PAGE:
On the other hand, this also means less temptation.... In 2013, the only new camera I've purchased was a P&S.
  16. MAubrey

    MAubrey Photographer

    Jul 9, 2012
    Bellingham, WA
    Mike Aubrey
    Let me rephrase: the spherical aberration we're seeing in the highlights affects the Bokeh as a whole. It is certainly most obvious in the highlights, but it impacts the smoothness of any out of focus area. That's what I'm saying.
  17. Here's one for reference I was elluding too...


    "BOKEH - probably the mostly common cited difference in the new 35mm Summilux FLE is its “harsh” bokeh. After taking many side by side test shots with the FLE and non-FLE, while the bokeh is different, there is not a clear winner. Where one lens is smoother, the other is coarser. I would agree that the new FLE has a more “nervous” bokeh in general, but both lenses are equally capable of producing a nervous bokeh."

    My personal opinion would be extending this to the Summilux in general.

    I discussed this with my local Leica nut (and my dealer) and he has heard many of the same. It was considered as part of my decision process but in th end I chose the FLE for its other characteristics. It really boiled down to the keeping what I alread had (Summarit 35mm and Voigtlander 35mm nokton 1.2) or going with the FLE as I the focus shift was just enough to be a concern in my eyes (and I didn't feel like spending even more to have it adjusted.. I shoot between the impacted apertures frequently). I intend on selling the voigtlander (as enjoyable as it is) but much like the 50mm Noctilux its pretty unweildy and as such collects dust. I'm having difficulty letting go of the Summarit...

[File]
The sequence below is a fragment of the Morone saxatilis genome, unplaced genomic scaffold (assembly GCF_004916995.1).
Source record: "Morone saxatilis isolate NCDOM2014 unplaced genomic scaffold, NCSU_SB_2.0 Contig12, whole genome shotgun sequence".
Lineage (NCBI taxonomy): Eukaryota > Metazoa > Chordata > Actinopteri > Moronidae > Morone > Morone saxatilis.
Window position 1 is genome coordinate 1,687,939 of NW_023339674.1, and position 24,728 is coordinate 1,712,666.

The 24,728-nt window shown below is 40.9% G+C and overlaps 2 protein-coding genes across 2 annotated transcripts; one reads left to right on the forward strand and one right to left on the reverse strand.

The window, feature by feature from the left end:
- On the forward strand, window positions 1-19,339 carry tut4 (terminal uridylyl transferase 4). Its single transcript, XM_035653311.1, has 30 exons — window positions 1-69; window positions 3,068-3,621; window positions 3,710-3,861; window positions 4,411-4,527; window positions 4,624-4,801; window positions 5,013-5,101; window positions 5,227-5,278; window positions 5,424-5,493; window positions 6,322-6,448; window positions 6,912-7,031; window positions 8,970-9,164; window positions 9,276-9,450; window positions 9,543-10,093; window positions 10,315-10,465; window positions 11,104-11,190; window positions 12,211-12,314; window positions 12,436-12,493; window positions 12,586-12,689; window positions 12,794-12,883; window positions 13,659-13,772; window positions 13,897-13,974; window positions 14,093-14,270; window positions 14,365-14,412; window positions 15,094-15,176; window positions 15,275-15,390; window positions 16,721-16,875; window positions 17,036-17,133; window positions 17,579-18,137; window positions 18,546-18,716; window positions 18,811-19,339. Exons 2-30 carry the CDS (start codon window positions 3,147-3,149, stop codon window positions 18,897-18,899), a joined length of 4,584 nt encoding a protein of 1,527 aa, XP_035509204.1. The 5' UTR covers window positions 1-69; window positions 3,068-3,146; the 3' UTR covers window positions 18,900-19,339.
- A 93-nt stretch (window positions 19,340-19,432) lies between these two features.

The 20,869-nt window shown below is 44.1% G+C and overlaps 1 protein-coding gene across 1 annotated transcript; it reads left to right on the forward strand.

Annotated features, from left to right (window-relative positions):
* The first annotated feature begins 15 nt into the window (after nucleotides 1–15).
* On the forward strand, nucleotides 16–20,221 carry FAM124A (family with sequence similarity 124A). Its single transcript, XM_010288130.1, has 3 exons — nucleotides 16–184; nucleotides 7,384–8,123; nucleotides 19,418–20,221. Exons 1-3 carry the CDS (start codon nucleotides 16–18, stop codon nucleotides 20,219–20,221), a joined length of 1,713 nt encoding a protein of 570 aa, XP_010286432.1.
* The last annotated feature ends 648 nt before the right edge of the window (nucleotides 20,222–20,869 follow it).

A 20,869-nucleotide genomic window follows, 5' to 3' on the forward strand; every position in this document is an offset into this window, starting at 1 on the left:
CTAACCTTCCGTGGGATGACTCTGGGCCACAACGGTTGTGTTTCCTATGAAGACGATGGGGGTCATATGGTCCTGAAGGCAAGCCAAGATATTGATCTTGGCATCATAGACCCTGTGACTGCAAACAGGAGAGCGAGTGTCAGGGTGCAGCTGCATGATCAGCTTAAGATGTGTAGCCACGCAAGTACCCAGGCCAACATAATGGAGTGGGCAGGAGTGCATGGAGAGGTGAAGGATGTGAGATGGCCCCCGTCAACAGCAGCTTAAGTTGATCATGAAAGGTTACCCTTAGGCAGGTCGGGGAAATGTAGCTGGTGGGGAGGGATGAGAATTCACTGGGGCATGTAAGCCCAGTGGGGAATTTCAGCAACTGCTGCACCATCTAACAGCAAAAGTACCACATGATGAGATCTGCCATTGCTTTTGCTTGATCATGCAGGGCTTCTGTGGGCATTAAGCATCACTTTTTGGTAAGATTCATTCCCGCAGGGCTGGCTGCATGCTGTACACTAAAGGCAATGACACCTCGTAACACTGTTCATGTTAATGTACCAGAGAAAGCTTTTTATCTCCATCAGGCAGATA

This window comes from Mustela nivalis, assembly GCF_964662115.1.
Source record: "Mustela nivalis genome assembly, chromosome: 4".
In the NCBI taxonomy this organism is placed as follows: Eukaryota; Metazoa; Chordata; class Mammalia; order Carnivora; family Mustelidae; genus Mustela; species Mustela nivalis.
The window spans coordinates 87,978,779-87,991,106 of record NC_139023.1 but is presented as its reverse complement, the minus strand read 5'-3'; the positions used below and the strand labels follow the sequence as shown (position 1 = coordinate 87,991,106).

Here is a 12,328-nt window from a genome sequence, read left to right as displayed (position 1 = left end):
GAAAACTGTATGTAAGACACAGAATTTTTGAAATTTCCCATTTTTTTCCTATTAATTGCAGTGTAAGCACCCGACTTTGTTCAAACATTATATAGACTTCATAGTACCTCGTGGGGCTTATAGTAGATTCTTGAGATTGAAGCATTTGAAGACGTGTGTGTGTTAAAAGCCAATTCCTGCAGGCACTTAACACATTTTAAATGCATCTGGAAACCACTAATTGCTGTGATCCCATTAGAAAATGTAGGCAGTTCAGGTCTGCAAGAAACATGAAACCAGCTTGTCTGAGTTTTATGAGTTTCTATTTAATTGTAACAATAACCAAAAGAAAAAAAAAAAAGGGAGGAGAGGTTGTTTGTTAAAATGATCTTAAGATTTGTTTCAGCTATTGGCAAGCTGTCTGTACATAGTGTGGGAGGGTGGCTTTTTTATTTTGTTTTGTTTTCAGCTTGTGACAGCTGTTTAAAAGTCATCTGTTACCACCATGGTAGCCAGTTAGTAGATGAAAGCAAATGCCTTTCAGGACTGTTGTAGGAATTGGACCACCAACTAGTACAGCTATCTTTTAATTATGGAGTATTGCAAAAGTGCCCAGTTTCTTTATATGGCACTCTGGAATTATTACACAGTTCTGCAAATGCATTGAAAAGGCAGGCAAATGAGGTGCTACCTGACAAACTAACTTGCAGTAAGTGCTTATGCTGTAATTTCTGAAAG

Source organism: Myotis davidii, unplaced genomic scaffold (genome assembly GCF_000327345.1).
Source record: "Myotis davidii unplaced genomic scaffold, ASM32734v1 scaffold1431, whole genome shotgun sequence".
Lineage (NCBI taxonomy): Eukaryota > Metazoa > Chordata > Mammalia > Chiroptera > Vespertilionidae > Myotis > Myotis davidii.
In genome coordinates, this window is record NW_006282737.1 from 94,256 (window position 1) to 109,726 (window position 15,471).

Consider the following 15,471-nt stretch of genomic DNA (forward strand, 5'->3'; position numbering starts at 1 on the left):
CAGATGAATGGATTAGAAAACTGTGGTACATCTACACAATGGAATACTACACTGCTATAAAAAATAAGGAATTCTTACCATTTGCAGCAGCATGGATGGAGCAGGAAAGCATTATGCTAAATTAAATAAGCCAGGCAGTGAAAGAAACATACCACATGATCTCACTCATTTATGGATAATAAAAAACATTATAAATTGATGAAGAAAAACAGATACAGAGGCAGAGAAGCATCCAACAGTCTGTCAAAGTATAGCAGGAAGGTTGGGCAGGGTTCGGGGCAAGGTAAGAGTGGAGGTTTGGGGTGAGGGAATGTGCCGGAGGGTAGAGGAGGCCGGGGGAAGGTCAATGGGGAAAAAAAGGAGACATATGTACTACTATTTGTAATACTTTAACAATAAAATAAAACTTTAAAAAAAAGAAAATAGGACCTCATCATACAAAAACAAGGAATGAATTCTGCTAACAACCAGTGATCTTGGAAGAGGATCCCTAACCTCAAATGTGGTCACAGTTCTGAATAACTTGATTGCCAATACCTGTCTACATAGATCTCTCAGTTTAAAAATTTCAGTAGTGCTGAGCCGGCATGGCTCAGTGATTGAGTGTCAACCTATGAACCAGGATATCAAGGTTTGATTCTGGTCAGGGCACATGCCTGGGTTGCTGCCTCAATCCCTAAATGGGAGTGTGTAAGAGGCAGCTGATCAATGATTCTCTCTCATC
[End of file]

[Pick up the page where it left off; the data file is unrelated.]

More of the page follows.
PS> You have a subscription with Reid? Mine expired two years ago and just now decided to renew out of curiosity of the articles written since. There's an interesting 35mm comparison article there although I just started reading it.
  18. http://www.overgaard.dk/leica-35mm-Summilux-M-ASPH-f-14.html

    "The Version V is a very sharp lens, and so is the bokeh that can have a tendency to make sharp edges in the out-of-focus areas."

    I believe Erwin Puts' review has a similar conclusion in regard to the its Bokeh. In fact assuming my memory is accurate, his review was very/extremely critical of the Summilux 35mm ASPH... surprisingly so when I read it. Unfortunately, the links to his review are dead.
  19. Amin Sabet

    Amin Sabet Administrator

    Apr 10, 2009
    Boston, MA (USA)
    I think both of those links are good examples of how people are rarely hard on Leica for having a lens with harsh bokeh. The first says one is harsher (and goes to out of the way to say the less harsh one can still be harsh under the right circumstances which happens be true of all lenses) but no clear winner, while the second explains the harshness as a consequence of how sharp the lens is. Voigtlander lenses rarely get such polite consideration when the bokeh seems harsh. I thought Puts ignored bokeh as an unimportant component of lens performance.

    Sent from my SCH-I535 using Mu-43 mobile app